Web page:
Of course, the challenge with any song that starts life as an instrumental dance track is how best to condense it down into a track that fits the conventions of a commercial pop release. And all-in-all, the single does a very good job, considering the original edit of Stringer ran just shy of six and a half minutes. There are only a small number of elements that feel slightly undercooked; most notable is the way the track builds towards a fuzzy breakdown just before the final chorus; in the original, it’s a little more pronounced, whereas in Who Do You Love Now? (Stringer) it winds up feeling a bit something-and-nothing. Fans of the instrumental might also feel a bit short-changed that it never really gets a chance to show itself properly since there are vocals at almost every turn. That said, if you were a hardcore fan of Stringer then presumably you would stick with the original, while fans of Dannii Minogue were probably less inclined to yearn for a version of the track that removed her vocals from it. To cover all bases though, the ‘Extended Vocal Version’ acts as something of a halfway house between the two.
The music video for Who Do You Love Now? (Stringer) is a curious beast. We’re under no illusions that considering to the background to the single and the fact that Dannii Minogue was on the comeback trail, the budget probably wasn’t huge. However, truly, this is a life lesson that it’s not about the size of your budget; it’s what you do with it. In that sense, what could have been – and indeed appears at times to be – a generic dance video, is rather inventive. Probably our favourite WTF moment of the video is the blink-and-you-miss-it sapphic tease; using a sequence of jump cuts, Dannii Minogue finds herself dancing (for no logical reason whatsoever) opposite herself. After the pair exchange seductive looks (you know the look), they reach out to each other and lean in for a kiss. The actual moment itself is largely obscured by a convenient flash of white light, which is probably wise because, well, why did that even happen? Who was getting off on Dannii Minogue snogging herself? It’s a rather bizarre diversion from what is otherwise a functional music video; we like the shots of Dannii Minogue dancing in front of a huge projection of her face. Indeed, the whole concept and black/purple colour-scheme are very in-keeping with commercial dance compilations from the ‘00s. The video takes another blind turn out of nowhere right at the end, where we now find Dannii dressed in white, nonchalantly looking stunning while lounging inside a gigantic flower-cloud…thing. Why? Who knows. It’s a sentiment that could probably be applied to the majority of the video. And if we’d learnt nothing else by that point, it is that pop music doesn’t always have to make sense.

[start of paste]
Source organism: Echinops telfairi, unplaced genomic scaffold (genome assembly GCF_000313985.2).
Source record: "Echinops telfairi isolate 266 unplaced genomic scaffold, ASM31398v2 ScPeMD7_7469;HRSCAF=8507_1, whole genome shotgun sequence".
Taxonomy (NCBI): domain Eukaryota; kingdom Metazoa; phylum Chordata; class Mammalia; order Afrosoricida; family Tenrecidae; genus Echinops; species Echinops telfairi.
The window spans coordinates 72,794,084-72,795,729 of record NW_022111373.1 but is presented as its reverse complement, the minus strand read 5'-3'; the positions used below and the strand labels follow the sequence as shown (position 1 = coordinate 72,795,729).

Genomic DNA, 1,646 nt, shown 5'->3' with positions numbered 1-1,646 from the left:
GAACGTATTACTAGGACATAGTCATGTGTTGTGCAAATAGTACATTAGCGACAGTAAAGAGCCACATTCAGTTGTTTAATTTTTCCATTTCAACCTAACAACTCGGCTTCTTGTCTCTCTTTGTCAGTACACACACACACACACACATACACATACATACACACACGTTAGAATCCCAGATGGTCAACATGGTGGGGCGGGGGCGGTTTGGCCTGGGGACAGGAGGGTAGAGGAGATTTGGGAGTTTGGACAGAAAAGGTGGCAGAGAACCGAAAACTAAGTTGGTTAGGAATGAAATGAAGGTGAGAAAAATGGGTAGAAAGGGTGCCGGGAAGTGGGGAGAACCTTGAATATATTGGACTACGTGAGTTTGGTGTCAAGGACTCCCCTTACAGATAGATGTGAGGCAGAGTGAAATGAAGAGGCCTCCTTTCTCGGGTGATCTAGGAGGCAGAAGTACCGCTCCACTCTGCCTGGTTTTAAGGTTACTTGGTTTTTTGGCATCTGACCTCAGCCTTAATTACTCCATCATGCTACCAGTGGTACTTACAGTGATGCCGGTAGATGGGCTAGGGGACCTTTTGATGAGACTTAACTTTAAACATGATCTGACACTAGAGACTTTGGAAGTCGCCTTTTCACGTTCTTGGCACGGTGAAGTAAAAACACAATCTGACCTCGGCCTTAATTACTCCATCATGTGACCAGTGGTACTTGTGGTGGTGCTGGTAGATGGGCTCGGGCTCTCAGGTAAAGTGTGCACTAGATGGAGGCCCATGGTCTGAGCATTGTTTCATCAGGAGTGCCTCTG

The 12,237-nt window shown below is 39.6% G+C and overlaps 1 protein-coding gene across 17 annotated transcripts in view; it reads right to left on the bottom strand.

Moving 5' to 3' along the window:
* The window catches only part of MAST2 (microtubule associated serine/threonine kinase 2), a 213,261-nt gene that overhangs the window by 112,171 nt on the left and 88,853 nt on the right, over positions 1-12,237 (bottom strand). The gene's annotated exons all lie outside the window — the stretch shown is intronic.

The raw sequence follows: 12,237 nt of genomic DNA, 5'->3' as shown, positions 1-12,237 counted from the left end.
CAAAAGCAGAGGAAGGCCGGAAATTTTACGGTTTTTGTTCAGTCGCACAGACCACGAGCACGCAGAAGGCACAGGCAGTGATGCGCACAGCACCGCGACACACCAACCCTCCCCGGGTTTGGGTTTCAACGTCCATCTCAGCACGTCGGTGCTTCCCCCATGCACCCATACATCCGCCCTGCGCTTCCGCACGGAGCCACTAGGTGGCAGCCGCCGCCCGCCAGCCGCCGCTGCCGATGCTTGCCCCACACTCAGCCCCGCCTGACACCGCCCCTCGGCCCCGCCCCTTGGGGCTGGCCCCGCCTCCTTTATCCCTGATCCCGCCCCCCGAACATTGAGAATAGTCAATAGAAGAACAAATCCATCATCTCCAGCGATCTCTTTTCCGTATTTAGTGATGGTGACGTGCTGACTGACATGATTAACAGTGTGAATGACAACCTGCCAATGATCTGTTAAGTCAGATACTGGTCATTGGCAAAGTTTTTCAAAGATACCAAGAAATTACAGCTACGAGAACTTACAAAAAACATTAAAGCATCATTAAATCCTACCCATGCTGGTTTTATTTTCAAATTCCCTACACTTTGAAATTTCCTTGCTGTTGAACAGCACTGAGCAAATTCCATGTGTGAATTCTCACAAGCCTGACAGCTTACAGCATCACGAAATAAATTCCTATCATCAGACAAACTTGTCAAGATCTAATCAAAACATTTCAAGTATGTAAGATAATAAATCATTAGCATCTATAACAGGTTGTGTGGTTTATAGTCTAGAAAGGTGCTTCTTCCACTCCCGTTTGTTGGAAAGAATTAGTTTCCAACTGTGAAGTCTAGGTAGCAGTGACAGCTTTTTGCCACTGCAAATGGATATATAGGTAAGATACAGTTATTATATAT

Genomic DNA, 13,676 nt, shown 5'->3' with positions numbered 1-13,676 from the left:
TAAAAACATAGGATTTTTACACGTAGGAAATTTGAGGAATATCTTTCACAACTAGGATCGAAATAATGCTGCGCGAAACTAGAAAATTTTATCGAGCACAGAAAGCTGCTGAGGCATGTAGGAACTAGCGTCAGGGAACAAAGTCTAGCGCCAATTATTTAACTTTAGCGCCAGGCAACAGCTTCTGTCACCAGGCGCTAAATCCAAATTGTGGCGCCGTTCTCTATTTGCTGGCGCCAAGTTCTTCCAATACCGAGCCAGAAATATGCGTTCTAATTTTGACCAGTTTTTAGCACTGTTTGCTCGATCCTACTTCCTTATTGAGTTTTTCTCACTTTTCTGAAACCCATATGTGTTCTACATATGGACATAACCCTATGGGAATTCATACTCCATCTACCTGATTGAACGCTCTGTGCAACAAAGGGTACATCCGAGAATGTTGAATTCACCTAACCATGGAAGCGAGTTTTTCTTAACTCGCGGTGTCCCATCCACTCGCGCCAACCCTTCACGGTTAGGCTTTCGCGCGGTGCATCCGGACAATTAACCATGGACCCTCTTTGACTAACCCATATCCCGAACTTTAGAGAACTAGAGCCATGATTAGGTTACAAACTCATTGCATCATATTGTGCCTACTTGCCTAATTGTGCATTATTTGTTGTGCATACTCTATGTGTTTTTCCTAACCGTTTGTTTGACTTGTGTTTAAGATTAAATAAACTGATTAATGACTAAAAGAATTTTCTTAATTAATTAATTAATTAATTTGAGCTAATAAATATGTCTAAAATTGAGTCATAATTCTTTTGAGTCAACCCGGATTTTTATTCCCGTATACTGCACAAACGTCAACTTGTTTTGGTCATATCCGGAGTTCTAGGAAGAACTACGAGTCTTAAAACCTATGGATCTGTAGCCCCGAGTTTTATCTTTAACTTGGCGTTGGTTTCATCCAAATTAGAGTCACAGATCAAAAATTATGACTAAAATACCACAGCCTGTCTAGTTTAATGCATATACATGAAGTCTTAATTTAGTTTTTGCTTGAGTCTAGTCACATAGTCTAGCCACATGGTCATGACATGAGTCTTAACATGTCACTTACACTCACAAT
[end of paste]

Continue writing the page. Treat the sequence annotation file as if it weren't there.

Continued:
Who Do You Love Now? (Stringer) was a huge hit for Dannii Minogue (and Riva, of course). It became her highest-peaking single at the time when it debuted at #3 in the UK, and hung around for an impressively long time as well, spending the same amount of time in the Top 75 (15 weeks) as her last three singles combined. The single also charted strongly around the world, which is handy as Dannii Minogue was changing record labels. You couldn’t ask for a bargaining chip stronger than Who Do You Love Now? (Stringer), and it set the tone for Neon Nights. The album was still a fair way off at this point, but it’s not hard to see why this release is widely considered as the de-facto first single from it.
In hindsight, Who Do You Love Now? (Stringer) was far more forward-thinking than we realised at the time, and in that respect, it has aged incredibly well. Indeed, it probably makes far more sense now than it did at the time.